by Mark Sosnowitz, MG, GCSAA
When you look at a map of Manhattan Island, you will see just how central Central Park is - placed and laid out in such a way that people use it from all four sides. And even though it was rated as one of the world's 10 most-visited tourist attractions in 2013, it is not just for tourists. It gets used every day by the common New Yorker and is a vital part of their day as an integral cut of the fabric of their lives. If you sit at one of the entrances to the park for an hour, you'll see a wide variety of routines walk in and out. The park is a gathering spot for many groups, for picnics, for walks and exercise, ball games, concerts and more. I've been in the park many times, for many different activities through the years, and after a while I started to think about its history, how it got to where it is and why, and its functionality.
The Genesis of Central Park
Andrew Jackson Downing, a landscape architect from Newburgh, New York, was one of the first in the field to propose a park the size of New York City's Central Park. He was also the publisher of The Horticulturist magazine. A friend and mentor to Olmsted, Downing brought him together with Calvert Vaux, who had moved here from England as Downing's architectural collaborator.
Downing died in July 1852. Olmsted and Vaux entered the Central Park design competition together. Vaux had invited the less experienced Olmsted to participate in the design competition with him, having been impressed with Olmsted's theories and political contacts. Prior to this, in contrast with the more experienced Vaux, Olmsted had never created or executed a landscape design.
But in 1858 their plan and package, the Greensward Plan, was chosen from 33 submitted in competition for a $2,000 prize, which even in those days was peanuts for the amount of time, effort and cost to complete their end of the project. The team began executing their plan almost immediately.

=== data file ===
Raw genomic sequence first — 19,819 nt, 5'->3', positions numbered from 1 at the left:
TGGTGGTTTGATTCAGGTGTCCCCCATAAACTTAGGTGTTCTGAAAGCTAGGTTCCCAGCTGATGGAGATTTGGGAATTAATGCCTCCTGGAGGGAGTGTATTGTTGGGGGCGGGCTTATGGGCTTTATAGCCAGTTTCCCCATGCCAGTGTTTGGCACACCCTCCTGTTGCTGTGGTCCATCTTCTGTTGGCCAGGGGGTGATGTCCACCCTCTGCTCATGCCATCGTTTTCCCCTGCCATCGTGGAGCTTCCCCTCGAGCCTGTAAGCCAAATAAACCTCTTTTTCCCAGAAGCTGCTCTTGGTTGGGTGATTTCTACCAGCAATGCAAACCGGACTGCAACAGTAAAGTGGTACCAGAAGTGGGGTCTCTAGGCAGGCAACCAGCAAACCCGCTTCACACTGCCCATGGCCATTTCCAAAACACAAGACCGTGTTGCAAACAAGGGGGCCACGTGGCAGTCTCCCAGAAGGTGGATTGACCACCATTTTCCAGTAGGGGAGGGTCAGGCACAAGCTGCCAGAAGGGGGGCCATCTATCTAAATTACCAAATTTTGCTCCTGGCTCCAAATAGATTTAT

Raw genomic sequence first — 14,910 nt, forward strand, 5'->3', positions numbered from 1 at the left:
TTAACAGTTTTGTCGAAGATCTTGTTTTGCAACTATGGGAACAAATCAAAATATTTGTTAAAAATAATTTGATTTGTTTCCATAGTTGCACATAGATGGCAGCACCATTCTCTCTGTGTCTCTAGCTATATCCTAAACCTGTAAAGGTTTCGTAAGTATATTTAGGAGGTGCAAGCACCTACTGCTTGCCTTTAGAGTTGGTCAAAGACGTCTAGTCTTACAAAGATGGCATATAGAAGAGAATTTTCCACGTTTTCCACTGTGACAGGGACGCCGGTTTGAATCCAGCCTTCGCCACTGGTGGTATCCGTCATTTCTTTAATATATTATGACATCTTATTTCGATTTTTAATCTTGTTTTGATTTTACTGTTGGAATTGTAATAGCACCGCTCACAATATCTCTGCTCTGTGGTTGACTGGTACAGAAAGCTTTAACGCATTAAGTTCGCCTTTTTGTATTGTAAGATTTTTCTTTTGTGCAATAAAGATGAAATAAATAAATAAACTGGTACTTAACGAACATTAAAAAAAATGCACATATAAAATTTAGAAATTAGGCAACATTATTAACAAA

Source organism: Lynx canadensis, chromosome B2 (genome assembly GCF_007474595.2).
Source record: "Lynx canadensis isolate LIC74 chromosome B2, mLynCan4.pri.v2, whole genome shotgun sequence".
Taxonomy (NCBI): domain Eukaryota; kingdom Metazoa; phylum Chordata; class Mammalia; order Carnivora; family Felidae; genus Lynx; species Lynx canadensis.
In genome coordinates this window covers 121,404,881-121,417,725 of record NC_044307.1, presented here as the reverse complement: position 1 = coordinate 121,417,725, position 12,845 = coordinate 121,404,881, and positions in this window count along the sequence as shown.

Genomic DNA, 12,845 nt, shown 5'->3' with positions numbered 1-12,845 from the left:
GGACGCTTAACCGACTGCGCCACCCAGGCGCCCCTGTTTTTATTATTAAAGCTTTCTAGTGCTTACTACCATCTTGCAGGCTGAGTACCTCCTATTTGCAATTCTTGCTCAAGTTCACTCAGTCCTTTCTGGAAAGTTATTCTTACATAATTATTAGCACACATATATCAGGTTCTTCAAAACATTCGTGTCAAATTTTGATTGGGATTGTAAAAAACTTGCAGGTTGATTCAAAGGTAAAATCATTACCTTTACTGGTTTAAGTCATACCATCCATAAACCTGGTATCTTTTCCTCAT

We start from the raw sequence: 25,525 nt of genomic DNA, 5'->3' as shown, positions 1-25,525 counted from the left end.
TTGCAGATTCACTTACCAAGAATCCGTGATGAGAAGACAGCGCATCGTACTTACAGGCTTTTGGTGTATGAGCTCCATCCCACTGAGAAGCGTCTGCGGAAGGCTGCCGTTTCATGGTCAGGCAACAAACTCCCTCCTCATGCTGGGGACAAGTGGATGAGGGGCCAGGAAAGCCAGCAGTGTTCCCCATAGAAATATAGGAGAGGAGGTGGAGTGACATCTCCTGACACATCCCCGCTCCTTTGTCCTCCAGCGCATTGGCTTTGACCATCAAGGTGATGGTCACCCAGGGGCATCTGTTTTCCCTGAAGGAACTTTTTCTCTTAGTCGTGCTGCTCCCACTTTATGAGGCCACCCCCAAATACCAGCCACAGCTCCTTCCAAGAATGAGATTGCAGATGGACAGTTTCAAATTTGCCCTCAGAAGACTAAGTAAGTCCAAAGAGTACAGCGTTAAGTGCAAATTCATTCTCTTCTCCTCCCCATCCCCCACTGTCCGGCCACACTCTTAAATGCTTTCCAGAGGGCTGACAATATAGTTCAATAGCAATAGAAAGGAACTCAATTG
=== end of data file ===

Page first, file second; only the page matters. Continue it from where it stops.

Central Park Design
When Olmsted and Vaux entered their proposal, the setting they were to work with was a desolate, rocky plot of more than 700 acres (later increased to 840 acres) contained swamps, steep ravines, clay pits, several settlements and graveyards, which were never exhumed.
Olmstead's first principle was that a park should complement the city to which it belongs. If a city is cramped, crowded, and rectilinear, its park should be composed of winding thoroughfares and a variable topography that includes large open spaces. The "comparative largeness" of Central Park was key, since a park should "be a ground which invites, encourages and facilitates movement."
A park should also be faithful to the character of its natural terrain. It was in "bad taste," for instance, to grow lawns in the arid western United States or palm trees in New England. Beauty was to be found not in decorative plants, like in a florist's display window, but in general effects. Trees should be grouped in such a way that "their individual qualities would gradually merge harmoniously."
As seen in LASN magazine, March 2020.